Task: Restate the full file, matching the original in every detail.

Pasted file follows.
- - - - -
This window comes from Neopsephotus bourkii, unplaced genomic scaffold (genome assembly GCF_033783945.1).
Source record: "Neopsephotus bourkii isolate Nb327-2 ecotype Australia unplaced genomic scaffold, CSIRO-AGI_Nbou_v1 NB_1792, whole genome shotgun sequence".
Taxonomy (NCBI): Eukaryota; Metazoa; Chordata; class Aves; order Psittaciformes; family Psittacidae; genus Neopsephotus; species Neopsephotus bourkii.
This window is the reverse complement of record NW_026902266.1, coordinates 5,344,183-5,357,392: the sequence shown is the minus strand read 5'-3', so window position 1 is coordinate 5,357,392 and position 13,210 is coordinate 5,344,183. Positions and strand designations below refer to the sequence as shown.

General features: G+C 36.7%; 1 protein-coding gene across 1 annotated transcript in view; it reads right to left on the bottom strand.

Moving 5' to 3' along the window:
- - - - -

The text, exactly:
This window comes from Neopsephotus bourkii, unplaced genomic scaffold (genome assembly GCF_033783945.1).
Source record: "Neopsephotus bourkii isolate Nb327-2 ecotype Australia unplaced genomic scaffold, CSIRO-AGI_Nbou_v1 NB_1792, whole genome shotgun sequence".
Taxonomy (NCBI): Eukaryota; Metazoa; Chordata; class Aves; order Psittaciformes; family Psittacidae; genus Neopsephotus; species Neopsephotus bourkii.
This window is the reverse complement of record NW_026902266.1, coordinates 5,344,183-5,357,392: the sequence shown is the minus strand read 5'-3', so window position 1 is coordinate 5,357,392 and position 13,210 is coordinate 5,344,183. Positions and strand designations below refer to the sequence as shown.

General features: G+C 36.7%; 1 protein-coding gene across 1 annotated transcript in view; it reads right to left on the bottom strand.

Moving 5' to 3' along the window: